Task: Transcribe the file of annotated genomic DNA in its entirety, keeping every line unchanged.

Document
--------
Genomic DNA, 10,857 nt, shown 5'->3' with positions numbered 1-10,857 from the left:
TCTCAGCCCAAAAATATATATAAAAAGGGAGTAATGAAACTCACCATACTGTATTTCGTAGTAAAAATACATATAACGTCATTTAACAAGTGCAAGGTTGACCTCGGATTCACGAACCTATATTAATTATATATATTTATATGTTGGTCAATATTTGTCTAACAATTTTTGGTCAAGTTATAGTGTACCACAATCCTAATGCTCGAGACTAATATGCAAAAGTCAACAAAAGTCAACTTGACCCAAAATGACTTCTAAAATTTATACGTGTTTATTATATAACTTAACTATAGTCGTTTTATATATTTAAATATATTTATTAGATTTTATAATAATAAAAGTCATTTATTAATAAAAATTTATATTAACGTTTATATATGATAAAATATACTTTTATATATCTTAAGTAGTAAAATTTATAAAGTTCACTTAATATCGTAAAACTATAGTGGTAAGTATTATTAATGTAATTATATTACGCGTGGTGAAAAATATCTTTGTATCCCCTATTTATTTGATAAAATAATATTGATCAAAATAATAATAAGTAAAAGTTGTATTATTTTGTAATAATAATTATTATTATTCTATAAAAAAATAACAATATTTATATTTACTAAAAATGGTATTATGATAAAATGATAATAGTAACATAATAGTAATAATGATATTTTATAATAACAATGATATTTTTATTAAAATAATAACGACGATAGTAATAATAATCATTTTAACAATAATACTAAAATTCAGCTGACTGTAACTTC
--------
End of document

Genomic DNA, 10,857 nt, shown 5'->3' with positions numbered 1-10,857 from the left:
TCTCAGCCCAAAAATATATATAAAAAGGGAGTAATGAAACTCACCATACTGTATTTCGTAGTAAAAATACATATAACGTCATTTAACAAGTGCAAGGTTGACCTCGGATTCACGAACCTATATTAATTATATATATTTATATGTTGGTCAATATTTGTCTAACAATTTTTGGTCAAGTTATAGTGTACCACAATCCTAATGCTCGAGACTAATATGCAAAAGTCAACAAAAGTCAACTTGACCCAAAATGACTTCTAAAATTTATACGTGTTTATTATATAACTTAACTATAGTCGTTTTATATATTTAAATATATTTATTAGATTTTATAATAATAAAAGTCATTTATTAATAAAAATTTATATTAACGTTTATATATGATAAAATATACTTTTATATATCTTAAGTAGTAAAATTTATAAAGTTCACTTAATATCGTAAAACTATAGTGGTAAGTATTATTAATGTAATTATATTACGCGTGGTGAAAAATATCTTTGTATCCCCTATTTATTTGATAAAATAATATTGATCAAAATAATAATAAGTAAAAGTTGTATTATTTTGTAATAATAATTATTATTATTCTATAAAAAAATAACAATATTTATATTTACTAAAAATGGTATTATGATAAAATGATAATAGTAACATAATAGTAATAATGATATTTTATAATAACAATGATATTTTTATTAAAATAATAACGACGATAGTAATAATAATCATTTTAACAATAATACTAAAATTCAGCTGACTGTAACTTC